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Saskatchewan is one step closer to becoming the first province to implement “Clare’s Law.”
The Interpersonal Violence Disclosure Protocol (Clare’s Law) Act has received third reading in the legislature. The Act will come into force after the disclosure protocol and regulations are established.
“Government will collaborate over the summer with our partners in law enforcement and the shelter community to develop the protocol and regulations,” Justice Minister and Attorney General Don Morgan said. “We are working hard to get this legislation in place to help people who may be at risk in an intimate relationship.”
The Act will allow police to release information about someone’s violent or abusive past to intimate partners whose safety may be threatened.
It creates a framework and standard process for the disclosure of information to applicants who believe they may be at risk from an intimate partner (“right to ask”), and to persons identified by police to be at risk (“right to know”).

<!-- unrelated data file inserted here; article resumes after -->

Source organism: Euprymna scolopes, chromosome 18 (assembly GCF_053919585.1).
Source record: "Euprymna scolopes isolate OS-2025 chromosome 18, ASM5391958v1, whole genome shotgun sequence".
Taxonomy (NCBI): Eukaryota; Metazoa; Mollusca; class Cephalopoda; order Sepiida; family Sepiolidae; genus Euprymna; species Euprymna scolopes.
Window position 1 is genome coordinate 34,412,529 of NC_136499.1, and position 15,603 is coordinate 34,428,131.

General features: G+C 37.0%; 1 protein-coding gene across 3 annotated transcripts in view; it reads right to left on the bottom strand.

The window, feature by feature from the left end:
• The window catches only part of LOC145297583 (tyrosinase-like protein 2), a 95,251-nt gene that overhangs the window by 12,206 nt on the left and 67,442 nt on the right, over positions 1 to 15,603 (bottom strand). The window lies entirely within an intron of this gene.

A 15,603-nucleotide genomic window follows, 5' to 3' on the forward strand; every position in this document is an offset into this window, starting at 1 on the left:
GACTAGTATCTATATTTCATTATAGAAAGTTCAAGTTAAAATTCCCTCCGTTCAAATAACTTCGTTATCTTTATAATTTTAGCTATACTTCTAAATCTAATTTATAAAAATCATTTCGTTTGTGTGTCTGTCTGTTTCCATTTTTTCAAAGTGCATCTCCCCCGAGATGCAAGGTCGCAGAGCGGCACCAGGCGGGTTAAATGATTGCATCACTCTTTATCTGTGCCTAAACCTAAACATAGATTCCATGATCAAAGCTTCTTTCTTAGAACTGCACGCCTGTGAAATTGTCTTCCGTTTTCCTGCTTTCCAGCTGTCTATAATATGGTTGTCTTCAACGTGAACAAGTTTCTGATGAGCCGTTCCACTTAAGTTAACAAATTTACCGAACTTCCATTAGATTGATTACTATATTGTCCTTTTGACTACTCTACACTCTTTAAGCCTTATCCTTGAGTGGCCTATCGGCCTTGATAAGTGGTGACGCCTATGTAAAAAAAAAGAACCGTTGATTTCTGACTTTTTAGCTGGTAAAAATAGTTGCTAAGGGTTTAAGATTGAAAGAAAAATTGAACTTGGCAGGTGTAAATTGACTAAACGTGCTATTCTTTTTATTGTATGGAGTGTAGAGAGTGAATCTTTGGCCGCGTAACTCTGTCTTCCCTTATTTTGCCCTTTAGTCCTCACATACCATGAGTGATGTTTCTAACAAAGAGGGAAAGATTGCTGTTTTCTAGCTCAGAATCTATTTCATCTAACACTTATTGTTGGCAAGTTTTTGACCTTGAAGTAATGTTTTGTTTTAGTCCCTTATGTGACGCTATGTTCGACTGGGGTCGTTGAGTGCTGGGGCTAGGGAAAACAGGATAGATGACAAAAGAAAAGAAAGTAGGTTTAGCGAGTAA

“The Saskatchewan Association of Chiefs of Police recognizes that Saskatchewan has one of the highest rates of domestic assaults in Canada,” Saskatchewan Association of Chiefs of Police President Chief Marlo Pritchard said. “Clare's Law is designed as a tool for individuals who think they may be at risk of interpersonal violence to get knowledge that will allow them to make those necessary decisions to increase their safety. We know this law will not be a panacea for eliminating domestic assaults, but we hope that it will increase prevention and reduce the prevalence of interpersonal violence in our communities.”
Part of the standard process will involve a multi-sector review committee, which will provide recommendations on potential disclosures. The police service will retain the ultimate discretion as to when to disclose information.
“Clare’s Law” was implemented across England and Wales in March 2014. It is named in honour of Clare Wood, who was the victim of a homicide committed by her partner.